Last night we had the bean sales party to celebrate our week of pushing off more expensive coffee beans on customers than our other store or the three locations downtown. We met at Bazbeaux for pizza at 6 and everyone managed to talk me into going to the AlleyCat afterwards for “just one drink.”
One of our co-workers was at least five sheets into the wind when he arrived, pounded down at least six beers at dinner, and ordered two or three shots for everyone on top of the other three beers he had at the Cat. While we were eating he sat next to me and proceeded to complain about being surrounded by vaginas. He’s one of only three guys who work with us, and the third guy just started last week, so he didn’t come to dinner. Our friendly drunk also pointed out, very loudly several times, that I was the only girl there who knew anything about sports and while I entertained him with my knowledge of the big Michigan loss on Saturday, he kept talking to me about the Cubs. I know nothing about baseball. I hate baseball, actually.
He and Annie had a minor confrontation which I can’t explain because I don’t understand why he got mad, then we headed over to the AlleyCat. I ordered a cosmo which I managed to nurse for a full hour without anyone really noticing. We played some pool (everyone was much better than I am), chatted, had an overall good time.
When someone I knew came in I decided it was time to go. Although I’m surprised I only saw one person that I know, I realize that most of the people from my bar-hopping days were probably at home with their spouses and kids.
Ah, the bar-hopping days. I loved the AlleyCat. Despite it now being a bit more sterile (not a lot, but a noticeable bit), and being recognized as one of the U.S.’s “top 20 dive bars,” and being frequented by frat guys getting their buzz on before humping all over drunk skanks at The Vogue, it still holds a very special place in my heart.
When I first started hanging out at the “Shitty Kitty,” there were the occasional frat guys, sorority girls, people who thought they were supercool to be “slummin’ it” with the rest of us, but for the most part it was a bit of Everyone Else. The freaks, weirdos, tattooed and pierced people, headbangers, punks, goths, geeks, heroin junkies, cokeheads, hippies, and every imaginable sexual preference and gender association.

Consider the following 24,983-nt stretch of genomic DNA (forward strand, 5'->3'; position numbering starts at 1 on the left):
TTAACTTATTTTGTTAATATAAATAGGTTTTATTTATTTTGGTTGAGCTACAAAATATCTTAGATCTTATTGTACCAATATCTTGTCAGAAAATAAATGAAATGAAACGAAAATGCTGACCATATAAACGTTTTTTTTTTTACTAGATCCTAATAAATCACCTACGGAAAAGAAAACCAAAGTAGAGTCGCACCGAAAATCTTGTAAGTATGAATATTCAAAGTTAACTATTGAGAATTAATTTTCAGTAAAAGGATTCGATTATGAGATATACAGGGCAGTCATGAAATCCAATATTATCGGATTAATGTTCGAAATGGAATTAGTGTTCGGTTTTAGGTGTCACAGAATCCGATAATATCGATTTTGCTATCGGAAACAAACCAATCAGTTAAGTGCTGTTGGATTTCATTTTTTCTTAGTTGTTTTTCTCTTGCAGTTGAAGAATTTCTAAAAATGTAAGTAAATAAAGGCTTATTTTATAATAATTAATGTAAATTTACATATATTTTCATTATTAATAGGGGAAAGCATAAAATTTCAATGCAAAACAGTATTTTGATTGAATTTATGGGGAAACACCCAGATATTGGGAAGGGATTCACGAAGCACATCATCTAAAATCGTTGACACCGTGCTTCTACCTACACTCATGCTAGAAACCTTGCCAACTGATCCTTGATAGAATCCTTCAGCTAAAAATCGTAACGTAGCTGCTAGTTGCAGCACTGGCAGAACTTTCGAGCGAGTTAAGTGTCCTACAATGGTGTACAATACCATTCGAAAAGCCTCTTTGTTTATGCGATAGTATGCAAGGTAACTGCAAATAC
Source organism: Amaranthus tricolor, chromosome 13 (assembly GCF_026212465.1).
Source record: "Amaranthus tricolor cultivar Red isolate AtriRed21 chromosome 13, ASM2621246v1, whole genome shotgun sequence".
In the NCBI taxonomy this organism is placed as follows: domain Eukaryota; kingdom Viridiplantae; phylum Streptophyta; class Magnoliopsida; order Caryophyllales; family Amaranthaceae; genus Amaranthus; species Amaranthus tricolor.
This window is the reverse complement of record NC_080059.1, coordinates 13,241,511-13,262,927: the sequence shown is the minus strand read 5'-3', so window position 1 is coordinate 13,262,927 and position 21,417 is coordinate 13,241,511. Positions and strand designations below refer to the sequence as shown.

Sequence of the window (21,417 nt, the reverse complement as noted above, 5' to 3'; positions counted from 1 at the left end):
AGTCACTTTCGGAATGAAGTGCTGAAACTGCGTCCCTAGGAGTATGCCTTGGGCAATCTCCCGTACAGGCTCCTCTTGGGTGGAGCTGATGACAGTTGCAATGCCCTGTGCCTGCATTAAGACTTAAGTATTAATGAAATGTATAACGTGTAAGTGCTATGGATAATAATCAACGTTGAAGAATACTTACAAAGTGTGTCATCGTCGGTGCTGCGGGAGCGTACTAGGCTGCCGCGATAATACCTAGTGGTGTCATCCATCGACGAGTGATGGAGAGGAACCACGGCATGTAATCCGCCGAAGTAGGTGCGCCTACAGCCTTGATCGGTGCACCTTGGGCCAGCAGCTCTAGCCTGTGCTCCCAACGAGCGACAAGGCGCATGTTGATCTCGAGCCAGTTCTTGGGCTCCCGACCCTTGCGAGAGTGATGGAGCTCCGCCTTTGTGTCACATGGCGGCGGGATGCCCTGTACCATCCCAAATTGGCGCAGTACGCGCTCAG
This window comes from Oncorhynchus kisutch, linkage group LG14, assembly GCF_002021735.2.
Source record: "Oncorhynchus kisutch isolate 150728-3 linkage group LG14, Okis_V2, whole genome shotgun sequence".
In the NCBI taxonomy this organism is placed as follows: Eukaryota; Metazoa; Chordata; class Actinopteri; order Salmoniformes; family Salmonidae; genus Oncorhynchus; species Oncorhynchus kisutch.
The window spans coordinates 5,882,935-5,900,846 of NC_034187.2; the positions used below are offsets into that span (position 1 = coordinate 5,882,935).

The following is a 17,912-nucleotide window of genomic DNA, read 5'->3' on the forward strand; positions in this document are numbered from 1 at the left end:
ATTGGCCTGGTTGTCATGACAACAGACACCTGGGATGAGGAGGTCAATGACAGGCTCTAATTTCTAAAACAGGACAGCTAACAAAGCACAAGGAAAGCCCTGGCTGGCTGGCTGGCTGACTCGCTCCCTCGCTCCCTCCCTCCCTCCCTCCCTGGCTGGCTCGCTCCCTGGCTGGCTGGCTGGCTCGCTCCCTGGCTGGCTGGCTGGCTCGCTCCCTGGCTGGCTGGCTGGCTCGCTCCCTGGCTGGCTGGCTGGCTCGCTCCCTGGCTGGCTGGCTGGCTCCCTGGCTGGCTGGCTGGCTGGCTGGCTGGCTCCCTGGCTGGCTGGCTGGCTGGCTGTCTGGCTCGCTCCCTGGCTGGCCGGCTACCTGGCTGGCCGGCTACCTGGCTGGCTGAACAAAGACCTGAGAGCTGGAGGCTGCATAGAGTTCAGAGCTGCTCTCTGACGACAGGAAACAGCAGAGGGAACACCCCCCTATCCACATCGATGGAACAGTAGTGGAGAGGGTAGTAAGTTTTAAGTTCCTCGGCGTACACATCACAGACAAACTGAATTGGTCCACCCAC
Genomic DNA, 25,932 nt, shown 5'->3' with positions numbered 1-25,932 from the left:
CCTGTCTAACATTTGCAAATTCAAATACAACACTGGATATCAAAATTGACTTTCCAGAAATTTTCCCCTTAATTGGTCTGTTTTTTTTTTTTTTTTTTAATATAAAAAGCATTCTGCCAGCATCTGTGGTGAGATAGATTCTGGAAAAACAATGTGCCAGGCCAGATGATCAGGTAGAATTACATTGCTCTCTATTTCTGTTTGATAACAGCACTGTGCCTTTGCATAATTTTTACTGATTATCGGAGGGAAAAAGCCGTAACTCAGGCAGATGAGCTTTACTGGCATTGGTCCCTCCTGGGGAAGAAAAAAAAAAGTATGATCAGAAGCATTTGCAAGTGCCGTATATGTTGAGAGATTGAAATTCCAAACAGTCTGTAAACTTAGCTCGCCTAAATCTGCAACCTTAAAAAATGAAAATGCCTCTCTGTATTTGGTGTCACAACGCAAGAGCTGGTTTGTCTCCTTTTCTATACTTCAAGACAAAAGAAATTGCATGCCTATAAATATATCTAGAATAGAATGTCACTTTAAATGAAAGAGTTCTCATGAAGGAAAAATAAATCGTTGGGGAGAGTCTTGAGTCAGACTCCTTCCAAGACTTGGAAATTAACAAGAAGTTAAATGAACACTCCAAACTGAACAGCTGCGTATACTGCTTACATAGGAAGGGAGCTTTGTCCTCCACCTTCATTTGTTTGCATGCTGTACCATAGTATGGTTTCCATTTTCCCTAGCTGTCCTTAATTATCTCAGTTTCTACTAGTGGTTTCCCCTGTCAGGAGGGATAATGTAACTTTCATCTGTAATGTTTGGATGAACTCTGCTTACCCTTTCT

That’s what I loved about the place. When you went to The Vogue or sometimes Eden or that horrible place downtown that used to be on top of the mall, it was difficult not to get into a fight. And by you, I mean me. Regardless of the color of my hair, the style, how many piercings I had, what I looked like, it wasn’t difficult to be noticed in a crowd. That is to say, it wasn’t difficult to be singled out for my fashion sense by a guy with a mullet or wearing a blue button-down shirt with khakis just like every other guy in the bar. If it was that they found me threatening somehow, they never said, but guys lo-hu-hu-ved to start shit with me. This is Indiana, after all. I didn’t like going to the mall where people would physically pull their children away from me, or walking past women’s cars who would reach over and lock the doors, or people openly asking me if I was “a boy or a girl?”
At the Cat it didn’t really matter what you looked like. And the freakier, sometimes, the better. At The Vogue a guy would call me a dyke if I excused myself as I pushed past him. At the AlleyCat I could elbow the guy in the face, knock him off his stool, and walk out. But you didn’t have to worry too much about that. People were respectful of other people there.
I don’t know what it’s like now on the weekends, but I always felt comfortable getting wasted at the Cat.